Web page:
When I was a kid, I was like any other: I liked to take a ride in the car—go do errands, whatever needed getting—but my mom never drove. She never got past the parallel parking jitters & besides, there were costs involved that made it not seem worth it. It was always my dad. It was always a bit of an adventure; sitting behind him where I could see the scenery whiz by, watch him light a cigarette, stick his arm out the window to signal, fiddle with the radio dial, argue with mom.
Problem was, they seemed always to need the hardware store for something.
I hated the hardware store.
I was bored out of my skull; it smelled dry & greasy. The aisles were stacked with stuff I had absolutely no interest in whatsoever—not even to pick up & examine, or read the boxes & check out the features—nope. All I wanted was to get the hell out of there. I probably was a pain in the butt—wanting ice cream or some such treat. Probably whined a good deal, although I was not prone to tantrums; sulking was my game.
There were a considerable number of things that needed attention at 'home', once my parents actually owned a house, & my dad was a one-man show. Coming from a father who had built everything—houses, barns, chicken coops, furniture, wagons, fencing—from scratch without using so much as a whiff of electricity, there were serious skills involved. Men required tools, material, plans & enough follow-through to keep the wife from nagging. Dad had these skills & more. He had the ability to create something striking, something original; often not practical—our backyard picnic table & benches were a wonderful sight, but they stayed right where they were, beautiful to behold & so heavy he could barely move them himself.
He did not skimp on quality; the patio was a lovely herringbone pattern of bricks & mortar, with cutouts near the house so mom could plant dichondra next to the kitchen & hollyhocks around the back. He terraced the yard so that below there was nice expanse of lawn, surrounded by a redwood fence; this all was accomplished from nothing. The houses in our little California tract were built on orchards bulldozed & gouged out, just in time for the returning soldiers from WWII to establish their families.
So here was this guy, stuck out in the middle of a suburb, with a fairly boring job, a wife & a couple of kids—& even if I was pretty young, I could tell that going to the hardware store was a thing this man enjoyed. Something he looked forward to, though he couldn't afford fancy expensive tools—they were going to be decent, but affordable. Yet his final product was going to say something about his innate abilities, his focus on the aesthetic. In this, he was going to agree with his wife: certain aspects of their lives were shaped by their surroundings, & even though ultimately the goal of a bourgeois existence was not something they shared—my dad wanted to be Robert Preston & my mom wanted to know the butcher & the baker by name—they did have an appreciation of beauty & art.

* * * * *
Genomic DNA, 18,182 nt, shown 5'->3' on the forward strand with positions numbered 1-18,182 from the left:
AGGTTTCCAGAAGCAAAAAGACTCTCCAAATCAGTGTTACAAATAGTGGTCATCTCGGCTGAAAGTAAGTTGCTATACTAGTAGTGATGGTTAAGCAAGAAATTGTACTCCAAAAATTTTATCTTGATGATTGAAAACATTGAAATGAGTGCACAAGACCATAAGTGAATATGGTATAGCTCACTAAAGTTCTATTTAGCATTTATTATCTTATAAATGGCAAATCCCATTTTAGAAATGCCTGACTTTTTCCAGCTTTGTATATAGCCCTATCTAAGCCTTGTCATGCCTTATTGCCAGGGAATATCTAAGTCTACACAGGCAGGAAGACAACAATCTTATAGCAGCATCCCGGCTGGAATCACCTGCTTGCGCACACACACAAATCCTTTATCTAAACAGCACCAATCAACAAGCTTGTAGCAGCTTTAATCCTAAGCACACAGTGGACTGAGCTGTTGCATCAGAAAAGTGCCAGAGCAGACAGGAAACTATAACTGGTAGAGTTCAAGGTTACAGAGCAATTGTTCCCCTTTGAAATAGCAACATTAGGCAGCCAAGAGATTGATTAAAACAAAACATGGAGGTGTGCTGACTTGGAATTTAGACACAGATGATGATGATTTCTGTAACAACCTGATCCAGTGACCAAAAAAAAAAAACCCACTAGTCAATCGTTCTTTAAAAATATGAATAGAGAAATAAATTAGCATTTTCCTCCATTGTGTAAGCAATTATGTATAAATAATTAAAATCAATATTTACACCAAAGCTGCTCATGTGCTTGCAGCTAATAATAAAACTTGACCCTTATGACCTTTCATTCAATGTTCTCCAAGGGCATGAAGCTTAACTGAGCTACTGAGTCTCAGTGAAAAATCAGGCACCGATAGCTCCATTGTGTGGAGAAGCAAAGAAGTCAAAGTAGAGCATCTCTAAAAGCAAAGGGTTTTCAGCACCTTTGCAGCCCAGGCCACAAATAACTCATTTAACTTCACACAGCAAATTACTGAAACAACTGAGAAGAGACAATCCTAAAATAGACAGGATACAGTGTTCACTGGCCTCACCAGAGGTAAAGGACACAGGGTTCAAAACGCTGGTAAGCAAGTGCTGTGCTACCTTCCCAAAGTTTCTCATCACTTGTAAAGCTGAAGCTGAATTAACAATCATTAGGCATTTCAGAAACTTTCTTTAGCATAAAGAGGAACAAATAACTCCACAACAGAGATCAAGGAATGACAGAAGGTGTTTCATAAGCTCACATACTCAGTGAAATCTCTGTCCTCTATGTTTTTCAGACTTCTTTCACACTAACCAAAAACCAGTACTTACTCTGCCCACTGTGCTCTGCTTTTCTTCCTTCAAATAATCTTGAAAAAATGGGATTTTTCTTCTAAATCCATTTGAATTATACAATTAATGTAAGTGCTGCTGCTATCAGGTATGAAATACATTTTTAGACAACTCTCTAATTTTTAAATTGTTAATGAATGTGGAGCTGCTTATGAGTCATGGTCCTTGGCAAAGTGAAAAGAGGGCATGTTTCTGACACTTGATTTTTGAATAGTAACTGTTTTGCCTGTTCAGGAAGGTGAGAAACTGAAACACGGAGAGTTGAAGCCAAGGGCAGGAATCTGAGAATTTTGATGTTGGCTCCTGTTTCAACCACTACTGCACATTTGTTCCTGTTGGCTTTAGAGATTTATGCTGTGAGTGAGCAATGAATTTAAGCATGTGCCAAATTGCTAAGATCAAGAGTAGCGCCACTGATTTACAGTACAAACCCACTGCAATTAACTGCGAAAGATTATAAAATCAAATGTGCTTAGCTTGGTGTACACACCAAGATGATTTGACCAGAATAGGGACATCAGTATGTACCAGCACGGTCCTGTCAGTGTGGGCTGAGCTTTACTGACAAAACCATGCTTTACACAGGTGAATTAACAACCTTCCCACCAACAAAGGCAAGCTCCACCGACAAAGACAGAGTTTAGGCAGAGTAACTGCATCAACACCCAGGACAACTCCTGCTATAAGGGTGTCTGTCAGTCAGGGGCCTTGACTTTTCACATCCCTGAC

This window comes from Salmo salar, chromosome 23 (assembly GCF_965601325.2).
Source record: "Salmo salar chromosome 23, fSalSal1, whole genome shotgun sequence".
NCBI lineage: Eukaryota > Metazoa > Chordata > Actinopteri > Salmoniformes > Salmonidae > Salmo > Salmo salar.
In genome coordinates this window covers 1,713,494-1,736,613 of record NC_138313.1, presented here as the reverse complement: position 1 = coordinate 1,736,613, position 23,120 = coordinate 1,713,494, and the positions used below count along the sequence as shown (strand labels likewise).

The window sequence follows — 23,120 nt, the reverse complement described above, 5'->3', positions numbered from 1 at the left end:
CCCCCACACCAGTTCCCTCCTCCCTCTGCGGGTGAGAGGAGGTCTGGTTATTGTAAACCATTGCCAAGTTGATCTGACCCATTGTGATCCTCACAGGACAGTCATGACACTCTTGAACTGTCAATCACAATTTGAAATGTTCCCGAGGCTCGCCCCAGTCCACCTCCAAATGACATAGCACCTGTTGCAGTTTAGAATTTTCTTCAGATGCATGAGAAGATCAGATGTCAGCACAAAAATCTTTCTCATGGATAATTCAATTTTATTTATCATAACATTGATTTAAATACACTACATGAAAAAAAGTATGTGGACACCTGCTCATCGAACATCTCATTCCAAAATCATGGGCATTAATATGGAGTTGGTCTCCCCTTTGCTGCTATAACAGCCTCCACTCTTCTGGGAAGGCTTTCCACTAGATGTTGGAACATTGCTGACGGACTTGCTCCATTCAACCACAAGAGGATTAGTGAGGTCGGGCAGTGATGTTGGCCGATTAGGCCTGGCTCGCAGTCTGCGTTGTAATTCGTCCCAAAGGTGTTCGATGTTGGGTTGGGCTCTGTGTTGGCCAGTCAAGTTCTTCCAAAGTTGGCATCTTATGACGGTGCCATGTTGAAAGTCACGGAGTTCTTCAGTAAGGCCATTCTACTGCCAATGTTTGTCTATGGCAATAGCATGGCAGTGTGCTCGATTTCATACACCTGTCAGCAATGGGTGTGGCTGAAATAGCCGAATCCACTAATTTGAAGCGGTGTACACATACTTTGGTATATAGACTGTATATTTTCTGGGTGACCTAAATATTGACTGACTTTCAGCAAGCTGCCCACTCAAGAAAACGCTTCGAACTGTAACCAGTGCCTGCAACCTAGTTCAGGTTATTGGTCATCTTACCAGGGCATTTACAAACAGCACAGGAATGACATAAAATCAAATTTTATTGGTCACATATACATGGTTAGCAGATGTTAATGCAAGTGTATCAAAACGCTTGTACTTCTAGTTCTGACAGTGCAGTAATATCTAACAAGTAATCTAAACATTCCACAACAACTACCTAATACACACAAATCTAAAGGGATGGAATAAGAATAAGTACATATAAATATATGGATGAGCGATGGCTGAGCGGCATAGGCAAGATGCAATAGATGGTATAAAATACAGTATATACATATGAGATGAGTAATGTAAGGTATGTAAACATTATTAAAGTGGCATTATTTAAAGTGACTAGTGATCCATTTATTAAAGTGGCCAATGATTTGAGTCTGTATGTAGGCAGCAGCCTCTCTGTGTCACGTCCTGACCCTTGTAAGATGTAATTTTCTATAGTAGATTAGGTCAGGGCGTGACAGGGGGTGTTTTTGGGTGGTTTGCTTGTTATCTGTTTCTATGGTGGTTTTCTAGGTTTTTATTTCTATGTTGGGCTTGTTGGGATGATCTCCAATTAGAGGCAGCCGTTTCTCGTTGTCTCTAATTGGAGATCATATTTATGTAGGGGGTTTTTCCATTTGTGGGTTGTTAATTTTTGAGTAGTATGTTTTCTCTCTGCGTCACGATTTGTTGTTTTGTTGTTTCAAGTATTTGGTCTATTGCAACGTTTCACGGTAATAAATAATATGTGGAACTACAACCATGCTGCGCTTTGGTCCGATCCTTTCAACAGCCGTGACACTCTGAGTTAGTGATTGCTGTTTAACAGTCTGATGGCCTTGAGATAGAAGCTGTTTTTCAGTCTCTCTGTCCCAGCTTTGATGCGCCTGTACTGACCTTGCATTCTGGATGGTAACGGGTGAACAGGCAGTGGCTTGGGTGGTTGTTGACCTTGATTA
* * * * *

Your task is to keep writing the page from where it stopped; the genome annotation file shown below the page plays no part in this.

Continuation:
For example: if we were on the road somewhere farflung, why did he stop the car when she called out 'O, look! An interesting shop!' She didn't have any money. He would sigh heavily & pull out his billfold & we'd end up taking home whatever treasure she had uncovered with that unerring nose for gems amidst the junk—a genuine Navaho rug, a beat-up old trunk dating from an impossible 3 centuries ago, a set of obscure lithographs, some hand-painted plates—all for next to nothing because she never let on what she was interested in & she learned the rhythm of the establishment as soon as she entered it: if it didn't feel right, it probably wasn't. This is not including the items found by the side of the road, hoisted into our vehicle & rehabilitated in the workshop at home.
Loaded down bit by bit, our house took on the creative aspect of interior decoration meaning my mother could do something besides try to fit in with her American neighbors at the kaffeeklatches. She specialized in stuff that withstood the test of time—no gilt in our parlor. A couple of French friends came by occasionally & her domicile was as close as she could get to the real thing without being there. I remember being distinctly shocked by my buddy's house—two doors down—and wondering why it looked so different. I didn't identify antiques as such; I just lived with them.
My father was a dreamer; he parked himself on the settee with his Horner accordion, lugged over from Paris when they moved back in '48, noodling in a sort of soft unfocused revisiting of old tunes, getting bored before they were finished, or maybe just drifting with thought & changing songs absent-mindedly. Since he always loved music, it's always been a mystery to me why he boasted of his perfect pitch, yet held it so lightly, as though if he were to lift an instrument—his violin or guitar or that damned accordion—too expertly, too passionately, it would break his heart.
The last house my family lived in together was a flat, spread-out ranch-style & it was the last place I saw my grandfather. Somehow the urge to rip the place apart & re-do some aspects of this dwelling seized my mom with a frenzy; both my grandparents came out from Missouri to stay for several months. Lumber was purchased, & nails & flooring & paint & roofing. My dad helped on weekends; managed to open a vein with a staple gun—maybe it was a sign of being out of practice—& there were some loud disagreements, but mostly Grandpa just plugged away in his methodical, no-nonsense fashion: no finesse, certainly, which came to be a problem for the lady-of-the-house. She was diplomatic, though, & mostly got her way, but at the end of the day, it was a disappointment; still the anti-France, where you can't get good peaches & there's no fresh fish.
My dad finally left it all anyway; if he couldn't be who he wanted to be, at least he'd be away from all that history.
And I have come to love hardware stores.